The allocation per student in NC does not meet the needs placed on a school system. The total amount spent on education is misleading in that it is not the amount of money for the classroom or to "educate" the student. The public school has been given so many additional duties through the years. Of course, nutritional needs are critical, mental health needs are critical, medical needs are critical, transportation needs are critical, and the list goes on. All these are needed to put the student in a seat ready to learn. However, all the critical things take money that limit actual classroom dollars. Let's agree on the amount for the classroom teaching and not pull from that for other things. These other needs should be funded separately by the state or county. In addition, NC should allocate the necessary funds for the Exceptional Children program and be able to realize that a threshold percentage will not be the same from county to county. School facilities are also way behind the need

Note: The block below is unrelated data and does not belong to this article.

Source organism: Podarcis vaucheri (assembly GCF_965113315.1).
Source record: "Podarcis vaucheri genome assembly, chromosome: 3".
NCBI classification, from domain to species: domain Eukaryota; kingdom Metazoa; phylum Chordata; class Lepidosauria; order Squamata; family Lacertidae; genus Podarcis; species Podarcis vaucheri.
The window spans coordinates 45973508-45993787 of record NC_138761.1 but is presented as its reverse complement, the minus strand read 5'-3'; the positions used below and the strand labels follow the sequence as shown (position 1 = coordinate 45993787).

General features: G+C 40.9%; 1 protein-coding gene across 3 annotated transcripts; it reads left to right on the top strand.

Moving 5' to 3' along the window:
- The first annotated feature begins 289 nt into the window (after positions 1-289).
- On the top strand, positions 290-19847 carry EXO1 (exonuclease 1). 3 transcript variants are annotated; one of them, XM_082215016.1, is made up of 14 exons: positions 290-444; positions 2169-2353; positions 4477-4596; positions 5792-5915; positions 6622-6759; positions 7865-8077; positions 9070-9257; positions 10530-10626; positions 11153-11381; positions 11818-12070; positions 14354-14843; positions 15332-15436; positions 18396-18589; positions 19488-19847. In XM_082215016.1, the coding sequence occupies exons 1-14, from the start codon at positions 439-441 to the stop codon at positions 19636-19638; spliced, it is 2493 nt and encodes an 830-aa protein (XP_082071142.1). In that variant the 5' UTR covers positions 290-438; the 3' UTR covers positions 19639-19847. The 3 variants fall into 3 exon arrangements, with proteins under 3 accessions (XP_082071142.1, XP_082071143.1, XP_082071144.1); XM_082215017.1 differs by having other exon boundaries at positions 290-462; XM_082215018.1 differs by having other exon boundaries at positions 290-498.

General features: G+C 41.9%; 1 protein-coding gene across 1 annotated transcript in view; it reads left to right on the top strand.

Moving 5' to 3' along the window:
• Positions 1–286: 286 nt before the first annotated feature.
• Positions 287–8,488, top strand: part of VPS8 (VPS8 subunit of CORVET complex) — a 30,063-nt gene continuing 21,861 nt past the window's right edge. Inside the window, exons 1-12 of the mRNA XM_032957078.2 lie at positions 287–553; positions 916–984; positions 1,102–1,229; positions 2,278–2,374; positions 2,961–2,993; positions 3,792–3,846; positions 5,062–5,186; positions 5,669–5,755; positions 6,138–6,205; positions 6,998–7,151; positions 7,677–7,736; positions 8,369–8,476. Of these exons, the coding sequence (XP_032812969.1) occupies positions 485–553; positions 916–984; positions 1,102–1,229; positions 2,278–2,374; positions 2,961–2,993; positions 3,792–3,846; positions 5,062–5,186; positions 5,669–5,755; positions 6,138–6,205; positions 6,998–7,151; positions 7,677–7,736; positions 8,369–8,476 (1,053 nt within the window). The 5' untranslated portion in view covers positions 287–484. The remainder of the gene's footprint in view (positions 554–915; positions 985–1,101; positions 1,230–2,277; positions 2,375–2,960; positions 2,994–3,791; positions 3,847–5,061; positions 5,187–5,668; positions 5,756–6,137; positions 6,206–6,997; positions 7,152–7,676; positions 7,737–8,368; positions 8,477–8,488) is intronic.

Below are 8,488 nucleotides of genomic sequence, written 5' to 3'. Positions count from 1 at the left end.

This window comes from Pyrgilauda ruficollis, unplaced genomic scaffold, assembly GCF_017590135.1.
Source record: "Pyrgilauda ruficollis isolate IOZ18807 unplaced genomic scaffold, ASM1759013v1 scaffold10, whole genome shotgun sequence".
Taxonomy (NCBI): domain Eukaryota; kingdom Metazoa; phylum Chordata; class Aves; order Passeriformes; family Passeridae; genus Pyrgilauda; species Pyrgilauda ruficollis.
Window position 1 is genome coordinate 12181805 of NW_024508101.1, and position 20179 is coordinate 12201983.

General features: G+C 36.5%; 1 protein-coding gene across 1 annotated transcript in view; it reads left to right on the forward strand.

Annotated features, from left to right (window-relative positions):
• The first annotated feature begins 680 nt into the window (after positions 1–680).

Teacher's choose JCPS for different reasons. The community school approach enables involvement in the community and provides the community with school sponsored events. This provides teachers the opportunity to be a part of the community. This process in itself can indirectly gauge the satisfaction level enjoyed by the teacher. The most effective way to assess the level of satisfaction is simply from providing the opportunity for feedback and suggestions for improving everything from student success to school efficiency. As a Board member, I have made a commitment to be in every school in the county at least bimonthly to engage with the school staff for this reason. In addition, professional development opportunities should focus on actual needs of the teacher and be offered through a variety of modalities.
Pre-K is an important component of the educational process and should be available for all students.